“At this stage in my life, my mind (politics) and my heart (faith) are really coming into conflict with each other. As I wrote a few months back on this blog, my position on the death penalty changed when my belief that everyone should receive a New Testament forgiveness (heart) superceded - after much internal debate - my desire for harsh, Old Testament punishment (mind). Many of my friends and I have debated the current health care reform efforts in Congress, and I am torn between my belief that everyone should have health care coverage (heart) with the belief that the government shouldn't be the body responsible for running the program (mind). I am conflicted about the fact that something should be done to end world hunger, disease, and poverty (heart) versus the thought that we shouldn't leave it up to organizations like the United Nations (mind).” My friend is honestly struggling with vision. What he describes as a conflict between heart and mind is what I see as the struggle between two competing narratives, each with a distinctive vision of reality and of the future. One is the narrative that I would name “American Self-reliance” and the other is a narrative that I would call “Christian compassion and justice.” What my friend is discovering is that these are two very distinct visions. The two may be reconcilable, or they may not be. Sometimes we simply have to say, “You know, I really feel like the rich young man who went away from Jesus sad, but still committed to protecting his own self-interest; but instead I am going to spring for new vision. I am going to take my cue from Bartimaeus and go after a new vision. And I am going to let the new vision set me on a path of following Jesus wherever that road might lead.” Individuals can say that. So can parishes.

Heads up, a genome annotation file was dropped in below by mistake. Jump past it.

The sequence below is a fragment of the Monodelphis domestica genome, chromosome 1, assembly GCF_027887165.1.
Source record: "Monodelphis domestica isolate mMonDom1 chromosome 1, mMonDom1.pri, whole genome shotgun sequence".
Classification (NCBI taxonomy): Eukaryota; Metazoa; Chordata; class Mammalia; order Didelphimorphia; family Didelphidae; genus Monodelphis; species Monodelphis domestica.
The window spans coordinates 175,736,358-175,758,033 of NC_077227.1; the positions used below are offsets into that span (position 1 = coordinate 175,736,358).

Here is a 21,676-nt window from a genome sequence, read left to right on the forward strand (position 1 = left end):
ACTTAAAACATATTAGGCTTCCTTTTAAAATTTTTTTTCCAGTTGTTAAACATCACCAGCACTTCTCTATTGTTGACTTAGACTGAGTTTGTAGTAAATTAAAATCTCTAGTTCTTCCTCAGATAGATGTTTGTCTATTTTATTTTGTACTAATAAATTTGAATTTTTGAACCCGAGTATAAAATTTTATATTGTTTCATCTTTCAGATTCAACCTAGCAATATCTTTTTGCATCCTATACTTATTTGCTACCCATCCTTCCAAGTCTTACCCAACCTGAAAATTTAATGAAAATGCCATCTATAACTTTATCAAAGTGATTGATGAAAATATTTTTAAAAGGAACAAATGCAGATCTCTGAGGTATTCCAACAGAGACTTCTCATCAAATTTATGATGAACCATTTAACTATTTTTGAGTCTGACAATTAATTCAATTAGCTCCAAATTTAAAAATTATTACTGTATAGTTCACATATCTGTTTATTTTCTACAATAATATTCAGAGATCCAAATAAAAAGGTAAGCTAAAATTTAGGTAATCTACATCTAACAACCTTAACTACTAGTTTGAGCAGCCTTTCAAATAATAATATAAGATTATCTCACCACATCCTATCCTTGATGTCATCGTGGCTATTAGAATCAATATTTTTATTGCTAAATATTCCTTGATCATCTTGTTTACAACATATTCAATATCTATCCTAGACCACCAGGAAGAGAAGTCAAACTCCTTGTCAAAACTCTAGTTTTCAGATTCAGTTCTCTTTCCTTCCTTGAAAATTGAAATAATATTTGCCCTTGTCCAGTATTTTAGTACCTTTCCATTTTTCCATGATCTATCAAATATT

Does it cost? Of course it does! The pull of the familiar is incredibly strong. It won’t be long before Bartimaeus finds that following Jesus is not all it is cracked up to be, because, like other disciples who have known and followed Jesus, he will most likely want to run as fast and as far as he can from the suffering and death that ministry sometimes entails. Will he miss his old life of begging? Very likely. Will he even lament the loss of his blindness? Well, it is hard to imagine, but stranger things have happened. Our forefather and foremothers of Israel, once they were in the desert wandering around with scorpions and snakes and hunger and enemies and nothing but quail and manna to eat for days on end, began to think about how good the old slavery in Egypt had been. Vision is wonderful, but it does not necessarily make life a bed of roses. In 2006, the U-2 rock star Bono, addressing the National Prayer Breakfast, said,